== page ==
i have officially handed in my masters thesis / special project to the NYU English department and hope that i will pass and therefore graduate, well, today. commencement is today. therefore, as far as i know, i have earned my MA from NYU in English. yes, and i still do not like to write using capital letters.
because of my insanely busy April schedule that bled into March, (masters thesis, issue 1.1 of Gigantic Sequins release and release parties, etc.) i thought i wouldn't be able to read much, but i wound up finishing more books than i thought i would.
books read: april
Cultural Theory & Popular Culture: An Introduction by John Storey
I read this for my thesis to get a better background of cultural theory from a British point of view. It was effective, except I wish I had gotten through the middle of it quicker than it took me because all of the more interesting and pertinent points of view came towards the end. I learned some new names and relearned some older ones. This book served as a good reference point and a good introduction to theorists and their beliefs.
The Graveyard Book by Neil Gaiman
I read this book at work in one day. It won the John Newbery Medal for most outstanding contribution to childeren's literature. The story follows a boy named Bod, short for "Nobody" as he grows up in the company of ghosts after the grisly murder of his human family. The tale is both thrilling and heartwarming. Someday, I hope that I have the pleasure of reading this book to my childeren, grandchilderen, nieces or nephews. I recommend it, though, for all ages who appreciate a good story. More information at the book's official website.
On Beauty by Zadie Smith
At this moment in my life, this novel is my favorite of all I've ever read and reread. This was a reread for my thesis, and the characters' stories touched me just as much. Smith has a potency of language that, with eloquence, allows you into the lives of the families in this novel (and her others) easily. Her dialogue is so realistic, it's hard to believe that these families are imaginary. Above all the books I have ever recommended in this blog, if you haven't read Zadie Smith's On Beauty, treat yourself to this book as soon as you can.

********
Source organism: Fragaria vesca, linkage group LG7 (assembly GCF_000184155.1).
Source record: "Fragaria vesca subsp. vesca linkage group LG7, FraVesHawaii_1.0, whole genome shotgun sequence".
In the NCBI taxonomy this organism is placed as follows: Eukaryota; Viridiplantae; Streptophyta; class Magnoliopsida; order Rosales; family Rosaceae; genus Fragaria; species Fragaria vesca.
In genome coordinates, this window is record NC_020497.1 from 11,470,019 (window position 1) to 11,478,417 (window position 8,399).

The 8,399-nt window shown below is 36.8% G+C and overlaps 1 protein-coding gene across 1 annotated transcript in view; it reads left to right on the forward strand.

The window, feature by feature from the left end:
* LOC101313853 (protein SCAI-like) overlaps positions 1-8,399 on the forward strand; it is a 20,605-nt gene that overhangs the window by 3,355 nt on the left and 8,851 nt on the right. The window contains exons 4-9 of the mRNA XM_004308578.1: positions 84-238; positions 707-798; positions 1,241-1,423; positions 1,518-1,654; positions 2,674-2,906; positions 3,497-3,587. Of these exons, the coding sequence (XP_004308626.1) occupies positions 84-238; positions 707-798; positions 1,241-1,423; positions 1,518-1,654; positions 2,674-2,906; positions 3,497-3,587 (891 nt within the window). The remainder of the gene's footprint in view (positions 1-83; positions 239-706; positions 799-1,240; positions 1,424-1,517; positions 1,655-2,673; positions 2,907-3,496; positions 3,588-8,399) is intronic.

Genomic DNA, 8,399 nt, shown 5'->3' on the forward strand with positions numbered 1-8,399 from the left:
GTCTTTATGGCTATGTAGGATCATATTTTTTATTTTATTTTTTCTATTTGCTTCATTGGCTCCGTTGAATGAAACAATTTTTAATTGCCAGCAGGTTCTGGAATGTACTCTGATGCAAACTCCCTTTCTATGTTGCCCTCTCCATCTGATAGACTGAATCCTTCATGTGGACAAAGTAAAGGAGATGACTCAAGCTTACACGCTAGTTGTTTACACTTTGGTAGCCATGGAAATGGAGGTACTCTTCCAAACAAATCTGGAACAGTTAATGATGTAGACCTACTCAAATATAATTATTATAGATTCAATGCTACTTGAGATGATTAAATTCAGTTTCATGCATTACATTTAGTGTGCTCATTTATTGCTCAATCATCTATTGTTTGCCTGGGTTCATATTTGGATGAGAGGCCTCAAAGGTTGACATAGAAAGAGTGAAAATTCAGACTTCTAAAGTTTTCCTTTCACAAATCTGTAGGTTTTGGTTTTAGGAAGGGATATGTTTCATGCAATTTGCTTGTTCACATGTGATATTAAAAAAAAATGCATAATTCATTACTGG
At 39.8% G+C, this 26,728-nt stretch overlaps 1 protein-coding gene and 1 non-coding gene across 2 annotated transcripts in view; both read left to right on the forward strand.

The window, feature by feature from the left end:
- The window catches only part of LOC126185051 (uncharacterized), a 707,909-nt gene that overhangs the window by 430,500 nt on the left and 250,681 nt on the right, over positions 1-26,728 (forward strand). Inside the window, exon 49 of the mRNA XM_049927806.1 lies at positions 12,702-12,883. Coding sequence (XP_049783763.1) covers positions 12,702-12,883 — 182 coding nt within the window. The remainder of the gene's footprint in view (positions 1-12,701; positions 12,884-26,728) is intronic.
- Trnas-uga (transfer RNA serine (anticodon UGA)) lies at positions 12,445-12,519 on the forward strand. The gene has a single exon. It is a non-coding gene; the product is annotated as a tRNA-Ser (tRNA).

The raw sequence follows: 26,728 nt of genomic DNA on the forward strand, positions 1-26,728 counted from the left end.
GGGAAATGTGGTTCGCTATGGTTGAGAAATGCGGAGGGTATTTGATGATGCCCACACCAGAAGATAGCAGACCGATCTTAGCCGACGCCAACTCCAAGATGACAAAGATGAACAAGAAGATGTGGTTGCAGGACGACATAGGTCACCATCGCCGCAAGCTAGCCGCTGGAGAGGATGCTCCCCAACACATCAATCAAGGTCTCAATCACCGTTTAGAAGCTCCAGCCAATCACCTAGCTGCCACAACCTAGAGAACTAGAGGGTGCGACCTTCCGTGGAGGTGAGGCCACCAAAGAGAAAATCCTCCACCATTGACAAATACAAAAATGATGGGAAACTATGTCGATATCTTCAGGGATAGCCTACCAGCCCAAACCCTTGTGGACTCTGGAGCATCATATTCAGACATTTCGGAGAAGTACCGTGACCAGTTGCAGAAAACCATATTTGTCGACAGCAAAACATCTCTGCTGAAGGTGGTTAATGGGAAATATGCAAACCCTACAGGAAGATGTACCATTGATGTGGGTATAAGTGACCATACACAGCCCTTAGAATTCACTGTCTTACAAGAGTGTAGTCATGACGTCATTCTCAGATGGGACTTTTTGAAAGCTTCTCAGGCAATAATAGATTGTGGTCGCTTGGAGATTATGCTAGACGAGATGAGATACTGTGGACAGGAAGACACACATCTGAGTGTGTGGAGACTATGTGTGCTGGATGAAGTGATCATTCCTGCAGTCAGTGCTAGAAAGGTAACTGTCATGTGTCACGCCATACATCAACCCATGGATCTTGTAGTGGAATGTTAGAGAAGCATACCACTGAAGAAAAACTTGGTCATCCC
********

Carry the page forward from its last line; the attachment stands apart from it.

Pieces for the Left Hand by J. Robert Lennon
I read this at work because it contained short one to two page anecdotes of a town, mostly fictionalized accounts of Lennon's small New York upstate town. I enjoyed it for the brief quality of the little stories, and some even stuck with me. The piece that evokes the title, about a man mistaken for being left-handed, particularly has stayed with me. The punches that some of the stories threw rendered themselves a bit repetetive by the end of the book, though. I would recommend Paul Auster's The Red Notebook for true coincidental accounts before I would recommend this book.
Howards End by E. M. Forster
I read this book because the structure of On Beauty is based on its. Because I had already read Smith's book, it was easy to get into this book at first, marking the similarities in plot and paralell characters. However, about a third of the way through this novel, the book took on its own life, and I thoroughly enjoyed the characters and waited patiently for the ending I expected to come. The book had its own twists and turns, and I enjoyed it, despite the early twentieth century old-fashioned modernist feel of the language.
Night Train by Martin Amis
I read this at work because it was a mystery book and a quick read. I had to read the end a few times to wrap my head around it. I didn't dislike this book, but I was not particularly attached to it as I was reading it.
Twilight by Stephenie Meyer
Yes, seriously. I was finishing up my thesis and started to read this at work one day as a sort of candy reward to my hard work. When I get my hands on young adult fiction, they usually do not leave the book until I'm finished. I have read books two and three in the Twilight series at this point (but I read them, technically, in May) and look forward to reading the fourth. Anyone looking for a break from serious reading, I would first recommend the Harry Potter series to fill that void. However, if you've already read HP and know that there will probably not be such a stunning series that began as young adult fiction and became one of the most brilliant serieses appropriate for all readers of all ages, well, then I would recommend you check out the Eragon series. A little less heavy than HP, but a little more Lord-of-the-Rings-y, too. However, if you've been through Rowling and Paolini already (and I can't speak for Nix or Pullman's serieses I've heard so many good things about) then what the hell, pick up Twilight. Though they aren't particularly well-written, they're grammatical and plot-driven enough for me to enjoy thoroughly. Vampires are not only sexy and mysterious, but Meyer's version of mythology unfolds in these books in a way that the vampire myth is rewritten. I would like to write an essay that proposes a postcolonial reading of these books. Maybe I will. Bella Swan and Edward Cullen are modern day Romeo and Juliet -- well, hopefully without the ancient couple's famed tragedy. Like I said, haven't read the fourth book yet. Oh, and I haven't seen the movie, but I imagine it's not as good as the books. So, if you've seen the movie, don't let it detract from these books.